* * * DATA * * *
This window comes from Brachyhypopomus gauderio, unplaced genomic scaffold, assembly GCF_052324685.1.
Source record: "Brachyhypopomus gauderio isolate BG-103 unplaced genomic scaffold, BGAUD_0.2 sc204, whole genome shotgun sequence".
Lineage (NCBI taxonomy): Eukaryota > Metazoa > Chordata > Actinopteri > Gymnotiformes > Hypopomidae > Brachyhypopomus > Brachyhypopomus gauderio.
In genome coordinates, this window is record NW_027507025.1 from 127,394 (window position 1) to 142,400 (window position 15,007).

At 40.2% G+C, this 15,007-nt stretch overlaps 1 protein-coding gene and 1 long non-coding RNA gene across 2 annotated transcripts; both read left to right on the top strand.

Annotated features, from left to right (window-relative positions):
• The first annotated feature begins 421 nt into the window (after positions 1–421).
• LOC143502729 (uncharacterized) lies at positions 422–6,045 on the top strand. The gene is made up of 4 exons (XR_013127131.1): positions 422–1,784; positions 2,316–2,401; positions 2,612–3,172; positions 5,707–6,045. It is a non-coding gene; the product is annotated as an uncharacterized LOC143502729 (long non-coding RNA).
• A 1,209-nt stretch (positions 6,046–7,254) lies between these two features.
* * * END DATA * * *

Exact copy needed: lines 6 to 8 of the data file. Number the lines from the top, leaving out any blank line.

Annotated features, from left to right (window-relative positions):
• The first annotated feature begins 421 nt into the window (after positions 1–421).
• LOC143502729 (uncharacterized) lies at positions 422–6,045 on the top strand. The gene is made up of 4 exons (XR_013127131.1): positions 422–1,784; positions 2,316–2,401; positions 2,612–3,172; positions 5,707–6,045. It is a non-coding gene; the product is annotated as an uncharacterized LOC143502729 (long non-coding RNA).